We are very similar to the Neanderthals in a lot of ways. So why did we go flourish whilst they went extinct? One hypothesis is that, despite our similarities, we were still smarter than them.
These allowed us to make all sorts of technological advances that gave us an advantage over the Neanderthals. We could make fancier tools, better settlements, use more advanced hunting strategies, and more.
It turns out that many of these advantages don’t exist. So is there still enough of a difference between us to prove the Neanderthals were dumber?
Maybe not. At least, according to some research which indicates the idea of smarter humans needs to go extinct. Is this really the case?
Since the Neanderthals were discovered their extinction has been a puzzle. They were well adapted for the cold European environment they lived in, had big brains, and big muscles. So with all these advantages, why did they die out?
Many hypotheses have been proposed. Some have argued that they had a meat-focused diet, leaving them vulnerable to changes in local fauna. Others have claimed that their muscular bodies weren’t very efficient, putting them at a disadvantage compared to us. However, many of these have been challenged (and refuted) in recent years. One of the few ideas yet to go extinct is that there was some sort of cognitive difference between humans and Neanderthals that gave us the edge.
However, testing this has proven a bit tricky. It’s hard to give an extinct species an IQ test after all. Instead, scientists have to try and find indicators of intelligence in their technology. This has led to the development of long lists of technological differences between humans and Neanderthals. These differences are thought to hint at underlying cognitive differences; although it’s often hard to draw a direct relationship. What does it mean when one group uses bone tools, whilst another doesn’t? Does it really show humans were smarter?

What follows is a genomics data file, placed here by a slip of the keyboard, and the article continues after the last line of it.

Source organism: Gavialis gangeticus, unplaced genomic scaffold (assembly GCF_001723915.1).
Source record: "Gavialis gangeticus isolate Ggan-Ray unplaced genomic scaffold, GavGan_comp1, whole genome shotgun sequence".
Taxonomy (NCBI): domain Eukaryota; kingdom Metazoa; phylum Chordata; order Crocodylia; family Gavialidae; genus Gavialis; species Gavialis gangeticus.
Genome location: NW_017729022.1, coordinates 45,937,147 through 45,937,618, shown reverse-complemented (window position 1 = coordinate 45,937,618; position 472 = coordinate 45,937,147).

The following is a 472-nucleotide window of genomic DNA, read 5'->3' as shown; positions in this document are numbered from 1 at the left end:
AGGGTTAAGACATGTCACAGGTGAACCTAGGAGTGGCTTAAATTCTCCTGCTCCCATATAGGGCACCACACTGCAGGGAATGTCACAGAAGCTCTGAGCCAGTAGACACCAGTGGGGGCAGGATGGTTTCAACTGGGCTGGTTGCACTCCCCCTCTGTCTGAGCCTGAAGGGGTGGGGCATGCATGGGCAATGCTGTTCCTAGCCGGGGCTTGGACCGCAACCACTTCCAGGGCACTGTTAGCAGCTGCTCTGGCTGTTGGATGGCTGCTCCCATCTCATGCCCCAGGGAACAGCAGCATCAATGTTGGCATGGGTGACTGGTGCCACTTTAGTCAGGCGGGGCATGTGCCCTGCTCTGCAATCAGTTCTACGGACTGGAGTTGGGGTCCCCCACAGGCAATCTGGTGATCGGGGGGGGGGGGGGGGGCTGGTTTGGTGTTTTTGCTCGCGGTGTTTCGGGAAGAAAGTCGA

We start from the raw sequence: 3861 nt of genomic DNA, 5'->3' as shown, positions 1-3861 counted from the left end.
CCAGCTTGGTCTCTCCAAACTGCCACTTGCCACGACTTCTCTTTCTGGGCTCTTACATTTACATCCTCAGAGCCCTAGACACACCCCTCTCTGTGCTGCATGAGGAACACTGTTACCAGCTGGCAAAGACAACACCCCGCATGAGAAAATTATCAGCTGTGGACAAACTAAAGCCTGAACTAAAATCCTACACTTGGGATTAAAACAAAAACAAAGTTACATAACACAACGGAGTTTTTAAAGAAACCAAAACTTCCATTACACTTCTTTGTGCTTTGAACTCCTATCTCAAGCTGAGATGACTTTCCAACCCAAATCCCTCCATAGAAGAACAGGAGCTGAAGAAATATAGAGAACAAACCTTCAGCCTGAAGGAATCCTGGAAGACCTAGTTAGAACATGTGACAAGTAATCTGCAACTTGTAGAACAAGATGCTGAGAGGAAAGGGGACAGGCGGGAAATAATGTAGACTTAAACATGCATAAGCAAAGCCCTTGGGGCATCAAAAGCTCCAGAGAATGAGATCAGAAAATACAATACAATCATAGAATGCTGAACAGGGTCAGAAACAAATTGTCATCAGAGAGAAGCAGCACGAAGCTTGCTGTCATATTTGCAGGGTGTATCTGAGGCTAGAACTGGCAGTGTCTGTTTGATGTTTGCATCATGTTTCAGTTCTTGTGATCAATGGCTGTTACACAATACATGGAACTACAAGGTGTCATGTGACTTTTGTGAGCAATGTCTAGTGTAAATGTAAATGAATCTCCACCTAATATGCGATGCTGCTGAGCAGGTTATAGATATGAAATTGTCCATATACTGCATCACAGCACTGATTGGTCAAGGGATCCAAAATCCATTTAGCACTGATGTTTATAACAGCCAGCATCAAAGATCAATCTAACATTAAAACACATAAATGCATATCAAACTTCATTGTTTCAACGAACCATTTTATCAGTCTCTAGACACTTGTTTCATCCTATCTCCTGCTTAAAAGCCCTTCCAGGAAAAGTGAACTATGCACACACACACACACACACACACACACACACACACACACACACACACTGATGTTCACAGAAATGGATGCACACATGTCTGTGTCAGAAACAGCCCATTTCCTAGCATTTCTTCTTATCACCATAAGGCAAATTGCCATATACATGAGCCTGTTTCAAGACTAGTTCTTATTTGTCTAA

Despite these issues, the technological differences are thought to indicate three key ways humans were smarter than Neanderthals:
- Better capacity for planning and thinking ahead.
- Better at innovation and being flexible. Humans were able to quickly adapt to changes and come up with new tools to solve problems, giving them the edge.
- Symbolic behaviour; allowing for complex ideas to be stored and transmitted. Often detected through personal ornamentation, art, and burials
Secretly smarter Neanderthals
Given these clear technological differences between us and Neanderthals, it seems fairly clear that we were smarter than them. Except, it turns out that many of these technological differences might not actually exist.
A pair of palaeoanthropologists (or maybe secret Neanderthal sympathisers) examined the technology produced by modern humans and Neanderthals from the emergence of modern humans (~200,000 years ago) to the decline of the Neanderthals (~40,000 years ago). This period is good for this sort of comparison because humans hadn’t reached Europe yet. As such they probably wouldn’t be regularly encountering Neanderthals. So any advanced Neanderthal technology couldn’t be explained away as simply them copying the local humans.